A report in Defence News states that the Turkish government is claiming greater civilian control over military procurement while fighting a two-front war against a growing corruption scandal:

ANKARA — Though embattled by recent corruption scandals, the Turkish government continues to reshape the civilian-military balance in procurement decisions, proposing to extend the terms of commanders it deems “government-friendly.” A draft bill proposed to Parliament Jan. 21 empowers Prime Minister Recep Tayyip Erdogan to extend the terms of top brass. It states that the terms of the commanders of the Land Forces, Navy and Air Force may be extended “upon recommendation by the chief of General Staff and endorsement by the prime minister.”

If passed, the bill could keep the incumbents in office until 2016-’17 (depending on the commander’s retirement age), including Army Gen. Necdet Ozel, chief of the General Staff. Experts and industry sources agreed that an annual reshuffle in August underscored a visible shift in power from the generals to civilians in controlling defense procurement. They said the new command structure featured generals who would fully respect the government’s authority in procurement and politics, agreeing to retreat to a minimal role in specifying requirements and choosing bidders.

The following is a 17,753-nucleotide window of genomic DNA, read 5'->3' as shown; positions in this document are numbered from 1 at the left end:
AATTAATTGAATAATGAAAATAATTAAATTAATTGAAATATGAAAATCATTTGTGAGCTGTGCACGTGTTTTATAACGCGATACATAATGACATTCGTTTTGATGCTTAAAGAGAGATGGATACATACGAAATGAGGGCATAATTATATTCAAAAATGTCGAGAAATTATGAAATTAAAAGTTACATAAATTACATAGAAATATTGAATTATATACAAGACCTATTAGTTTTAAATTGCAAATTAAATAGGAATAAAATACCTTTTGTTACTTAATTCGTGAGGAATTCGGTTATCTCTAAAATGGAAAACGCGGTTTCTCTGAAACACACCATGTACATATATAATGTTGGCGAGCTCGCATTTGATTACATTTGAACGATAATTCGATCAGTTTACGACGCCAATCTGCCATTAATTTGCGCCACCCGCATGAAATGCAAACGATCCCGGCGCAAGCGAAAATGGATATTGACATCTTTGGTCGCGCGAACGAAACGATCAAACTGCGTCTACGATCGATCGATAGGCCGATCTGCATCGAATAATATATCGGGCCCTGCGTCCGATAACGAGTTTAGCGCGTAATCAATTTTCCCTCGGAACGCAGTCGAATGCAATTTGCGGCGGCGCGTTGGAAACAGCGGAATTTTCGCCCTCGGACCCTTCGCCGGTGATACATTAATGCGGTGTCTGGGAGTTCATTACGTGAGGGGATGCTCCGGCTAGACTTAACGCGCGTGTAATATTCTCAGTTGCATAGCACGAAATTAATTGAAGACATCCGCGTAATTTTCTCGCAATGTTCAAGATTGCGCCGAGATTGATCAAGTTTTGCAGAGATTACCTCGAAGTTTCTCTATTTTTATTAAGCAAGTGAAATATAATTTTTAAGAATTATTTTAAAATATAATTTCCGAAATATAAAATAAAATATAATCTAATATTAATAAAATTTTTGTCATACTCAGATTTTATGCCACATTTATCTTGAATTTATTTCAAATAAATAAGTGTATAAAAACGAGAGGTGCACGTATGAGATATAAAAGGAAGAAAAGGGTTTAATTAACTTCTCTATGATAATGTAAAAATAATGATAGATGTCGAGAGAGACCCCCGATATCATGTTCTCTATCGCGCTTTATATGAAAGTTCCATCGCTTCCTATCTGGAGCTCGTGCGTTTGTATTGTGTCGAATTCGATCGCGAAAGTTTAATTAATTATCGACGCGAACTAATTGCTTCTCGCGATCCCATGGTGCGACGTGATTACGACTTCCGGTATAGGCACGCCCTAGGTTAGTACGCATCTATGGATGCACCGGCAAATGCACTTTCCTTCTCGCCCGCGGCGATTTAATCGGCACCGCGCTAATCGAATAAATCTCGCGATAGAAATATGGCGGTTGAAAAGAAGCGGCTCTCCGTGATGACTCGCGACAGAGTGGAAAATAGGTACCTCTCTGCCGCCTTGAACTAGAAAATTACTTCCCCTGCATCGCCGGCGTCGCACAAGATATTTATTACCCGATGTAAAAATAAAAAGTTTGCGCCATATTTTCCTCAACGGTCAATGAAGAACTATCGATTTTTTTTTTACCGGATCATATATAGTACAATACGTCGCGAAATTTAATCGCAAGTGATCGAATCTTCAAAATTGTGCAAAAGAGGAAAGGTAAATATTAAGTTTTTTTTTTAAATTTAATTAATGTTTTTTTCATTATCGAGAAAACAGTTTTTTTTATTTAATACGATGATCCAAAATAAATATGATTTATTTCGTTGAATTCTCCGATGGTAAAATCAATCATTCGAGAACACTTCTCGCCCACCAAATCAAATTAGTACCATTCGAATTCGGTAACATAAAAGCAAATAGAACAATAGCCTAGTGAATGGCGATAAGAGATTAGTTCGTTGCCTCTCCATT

B.E. Bekdil, “Turkish PM Seeks More Control Over Military Procurement,” Defence News, February 4, 2014.